One History of Fantasy Sports Board Gaming part II

Coaches were left with a charge at the end of our last history lesson.  If a sporting footnote between 1982 and 2004 needed mention, comments were welcome.

Among all responders, loyal BreadDoll reader Mike Mueller was quick to reply with perhaps the most obscure title that preceded 1982’s Grav-Ball by three years!

From the annals of Wyrd, behold this relic from 1979;

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Troll Ball, 1979.

Greg Stafford and friends manipulated the Runequest combat system into a sports game. Competing troll teams face-off on a field of violent mayhem, with an objective of most points scored.  A “point” is earned by carrying a living trolkin across a goal line.

Troll Ball may very well be the first fantasy football sports board game, thus knocking Monsters of the Midway off my previous mantle.  Troll ball is very much a product of its time.  It’s a compact ruleset at five lean pages, but still includes team and character creation, as well as leveling.  And it’s funny to boot!  It’s also very DIY.  Coaches need to craft their own pitch!  Those with a spare 1/2″ grid map will be able to save time before the starting whistle.  Glorantha needs dedicated sports fiends to field Troll Ball.

Other responders were kind.  And… kind of off-mark.

The “One History of Fantasy Sports Board Gaming” is so titled for a reason.  There are parameters.  An editorial decision has been made, and consequently, a lot of games have struck the killing room floor.  Part of education is understanding boundaries, and part II now shifts focus to what is out-of-bounds.

If it’s a card game, it’s not part of this history lesson.

Slapshot (1982), Dream Team (1997), and Blood Bowl: Team Manager (2011) are fine games.  In fact, I’ll revisit Blood Bowl: Team Manager in a future lesson detailing the Blood Bowl franchise.  However, each of these titles and their poker deck sized brethren are not included.  A board is necessary, and by inference; tokens representing players.  Baseball Highlights: 2045 (2015) will most likely make a future appearance.  While a card game at its core, it does include a baseball diamond board and player pawns are fielded.

If there is no Board, it’s not part of this history lesson.

Guild Ball (2015), Darkball (1996), and Sports Fuzz (1995) are…  games.  Guild Ball has no board and frankly, no sport.  Dark Ball also has no board.  However, thanks to the nineteen nineties, it does have POGS!  Coaches mileage may vary depending on their experience with pogs, but Darkball is fine hybrid of sports gaming and tiddlywinks.  Sports Fuzz is another miniatures combat game disguised as a sports title, but it gets a mention on the BreadDoll for creativity.  Fuzz Ball is dependent on existing toy collections, their size and color.  It’s a “miniatures agnostic” game.  Any ruleset that champions cross pollination over publisher shackles gets a nod from this editor.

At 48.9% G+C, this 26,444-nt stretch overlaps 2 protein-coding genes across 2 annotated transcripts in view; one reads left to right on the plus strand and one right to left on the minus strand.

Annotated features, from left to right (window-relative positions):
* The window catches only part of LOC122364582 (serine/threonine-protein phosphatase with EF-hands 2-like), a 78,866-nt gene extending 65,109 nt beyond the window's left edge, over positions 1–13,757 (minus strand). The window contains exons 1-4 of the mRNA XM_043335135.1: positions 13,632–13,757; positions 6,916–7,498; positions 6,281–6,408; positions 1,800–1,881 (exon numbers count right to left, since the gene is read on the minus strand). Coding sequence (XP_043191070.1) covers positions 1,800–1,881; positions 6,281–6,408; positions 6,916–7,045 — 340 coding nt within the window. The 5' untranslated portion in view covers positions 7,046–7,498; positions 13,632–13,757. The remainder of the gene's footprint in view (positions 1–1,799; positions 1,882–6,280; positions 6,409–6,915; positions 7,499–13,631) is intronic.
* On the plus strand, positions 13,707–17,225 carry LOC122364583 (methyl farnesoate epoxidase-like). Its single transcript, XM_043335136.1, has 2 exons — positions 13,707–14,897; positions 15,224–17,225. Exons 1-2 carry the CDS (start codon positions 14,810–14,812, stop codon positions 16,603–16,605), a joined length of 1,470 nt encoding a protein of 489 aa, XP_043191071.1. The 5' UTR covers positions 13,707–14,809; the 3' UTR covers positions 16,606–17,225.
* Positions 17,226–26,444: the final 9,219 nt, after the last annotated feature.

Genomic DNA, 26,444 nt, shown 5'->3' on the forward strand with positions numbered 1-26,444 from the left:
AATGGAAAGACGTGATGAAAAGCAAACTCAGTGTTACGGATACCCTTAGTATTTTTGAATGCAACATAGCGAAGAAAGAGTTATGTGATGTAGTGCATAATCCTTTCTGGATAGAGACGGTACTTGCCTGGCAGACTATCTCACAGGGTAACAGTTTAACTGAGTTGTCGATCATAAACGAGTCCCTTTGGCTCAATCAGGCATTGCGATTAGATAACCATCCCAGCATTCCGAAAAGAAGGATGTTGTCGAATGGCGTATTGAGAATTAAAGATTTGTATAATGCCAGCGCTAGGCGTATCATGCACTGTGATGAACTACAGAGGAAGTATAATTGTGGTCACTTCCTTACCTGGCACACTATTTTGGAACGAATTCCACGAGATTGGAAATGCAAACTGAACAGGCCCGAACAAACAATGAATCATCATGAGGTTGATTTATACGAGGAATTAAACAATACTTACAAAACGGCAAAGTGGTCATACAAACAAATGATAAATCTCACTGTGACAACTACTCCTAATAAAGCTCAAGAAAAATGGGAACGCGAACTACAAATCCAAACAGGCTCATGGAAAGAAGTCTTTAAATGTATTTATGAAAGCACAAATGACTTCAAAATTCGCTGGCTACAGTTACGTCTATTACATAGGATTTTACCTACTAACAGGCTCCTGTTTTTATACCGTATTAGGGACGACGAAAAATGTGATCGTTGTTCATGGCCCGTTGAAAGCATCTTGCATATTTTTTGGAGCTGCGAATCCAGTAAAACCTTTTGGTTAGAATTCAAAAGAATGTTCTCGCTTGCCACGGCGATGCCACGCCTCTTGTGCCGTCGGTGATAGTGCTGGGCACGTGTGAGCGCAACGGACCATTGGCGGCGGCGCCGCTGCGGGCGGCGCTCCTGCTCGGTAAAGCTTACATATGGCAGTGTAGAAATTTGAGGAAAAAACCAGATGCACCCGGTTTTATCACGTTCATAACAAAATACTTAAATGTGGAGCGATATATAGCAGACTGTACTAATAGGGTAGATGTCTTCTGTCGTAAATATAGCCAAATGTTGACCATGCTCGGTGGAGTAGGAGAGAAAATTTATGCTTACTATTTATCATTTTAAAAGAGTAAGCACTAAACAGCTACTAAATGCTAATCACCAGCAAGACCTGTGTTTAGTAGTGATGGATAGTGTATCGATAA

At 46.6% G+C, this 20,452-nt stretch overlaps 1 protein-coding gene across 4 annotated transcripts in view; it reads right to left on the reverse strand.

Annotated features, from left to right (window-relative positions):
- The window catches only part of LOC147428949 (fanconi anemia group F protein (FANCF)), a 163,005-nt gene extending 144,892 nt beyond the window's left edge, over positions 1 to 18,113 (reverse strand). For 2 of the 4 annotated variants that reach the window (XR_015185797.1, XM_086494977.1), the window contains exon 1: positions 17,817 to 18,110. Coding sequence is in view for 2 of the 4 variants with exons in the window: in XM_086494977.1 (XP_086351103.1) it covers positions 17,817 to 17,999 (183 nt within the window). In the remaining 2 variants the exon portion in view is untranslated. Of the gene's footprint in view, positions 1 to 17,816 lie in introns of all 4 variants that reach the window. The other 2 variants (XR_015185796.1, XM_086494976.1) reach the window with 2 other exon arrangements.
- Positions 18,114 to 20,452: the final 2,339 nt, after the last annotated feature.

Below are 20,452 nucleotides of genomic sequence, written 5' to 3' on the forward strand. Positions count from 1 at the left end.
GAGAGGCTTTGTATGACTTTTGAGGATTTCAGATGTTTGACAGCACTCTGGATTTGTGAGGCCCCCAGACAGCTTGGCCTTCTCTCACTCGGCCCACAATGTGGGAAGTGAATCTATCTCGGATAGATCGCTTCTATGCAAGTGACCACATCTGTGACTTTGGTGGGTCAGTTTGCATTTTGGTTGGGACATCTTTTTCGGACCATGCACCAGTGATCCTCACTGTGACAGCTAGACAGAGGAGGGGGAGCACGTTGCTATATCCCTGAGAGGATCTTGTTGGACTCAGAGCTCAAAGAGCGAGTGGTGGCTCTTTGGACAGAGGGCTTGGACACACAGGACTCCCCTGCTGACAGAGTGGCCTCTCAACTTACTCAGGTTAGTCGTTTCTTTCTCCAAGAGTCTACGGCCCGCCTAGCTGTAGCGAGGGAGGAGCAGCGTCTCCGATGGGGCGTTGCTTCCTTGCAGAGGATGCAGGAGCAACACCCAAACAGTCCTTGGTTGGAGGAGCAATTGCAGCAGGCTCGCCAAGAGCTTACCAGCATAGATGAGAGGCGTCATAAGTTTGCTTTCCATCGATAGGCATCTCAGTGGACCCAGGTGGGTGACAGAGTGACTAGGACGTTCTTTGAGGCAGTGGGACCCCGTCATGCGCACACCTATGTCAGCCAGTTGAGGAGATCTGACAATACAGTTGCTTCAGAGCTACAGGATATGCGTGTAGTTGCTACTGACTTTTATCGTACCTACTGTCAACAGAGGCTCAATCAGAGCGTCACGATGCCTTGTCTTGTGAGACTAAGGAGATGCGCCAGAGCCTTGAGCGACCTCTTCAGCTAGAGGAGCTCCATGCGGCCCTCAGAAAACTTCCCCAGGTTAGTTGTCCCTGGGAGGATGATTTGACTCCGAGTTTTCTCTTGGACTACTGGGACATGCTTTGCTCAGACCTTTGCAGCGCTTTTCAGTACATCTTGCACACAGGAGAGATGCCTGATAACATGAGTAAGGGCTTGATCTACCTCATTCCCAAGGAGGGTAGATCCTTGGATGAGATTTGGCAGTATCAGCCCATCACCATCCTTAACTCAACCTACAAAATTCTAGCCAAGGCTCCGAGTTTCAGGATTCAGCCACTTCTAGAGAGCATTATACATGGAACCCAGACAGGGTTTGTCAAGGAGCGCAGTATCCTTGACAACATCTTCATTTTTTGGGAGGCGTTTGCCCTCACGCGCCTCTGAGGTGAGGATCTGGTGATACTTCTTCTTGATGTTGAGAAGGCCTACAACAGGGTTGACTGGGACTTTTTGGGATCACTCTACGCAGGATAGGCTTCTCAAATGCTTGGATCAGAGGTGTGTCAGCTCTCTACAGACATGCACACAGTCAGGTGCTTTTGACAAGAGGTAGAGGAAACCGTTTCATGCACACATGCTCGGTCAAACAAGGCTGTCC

If it’s a race, it’s not part of this history lesson.

This distinction is arguably polarizing.  Racing is a tried, true, and tested form of competition.  Cockroaches.  Dogs.  NASCAR.  These qualifiers may describe North Carolina, but they also describe a small sample of countless speed-based sporting events. So does Arena Maximus (2003), Blood Race (1999), and Monster Derby (1994).  And yet, the BreadDoll’s history on fantasy sports board gaming ultimately exists to compare and contrast games with the greatest sport in the galaxy.  DreadBall.  DreadBall is a sport that pits two adversarial teams in direct conflict over a limited resource.  Racing and Ballin’ is like apples and oranges.

Missing Links, circa 1993 – 2003:

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Thunder Ball, 1993.

Mark Hanny’s take on basketball, now with Harry Potter-like antics!  If any title could use a refresh via Kickstarter,  Thunder Ball would be it.  A hex based court with multiple baskets and spells?  Think of a simplified DreadBall Xtreme meets Wiz-War.

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Jugger, 2002.

Lloyd Krassner’s turned medieval war machines into ball-smacking’ sportsmen!  Mentioned here only to lay groundwork for a similar themed game in a sci-fi setting.  Privateer Press will have an entry in part III!

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Peace Bowl, 2003.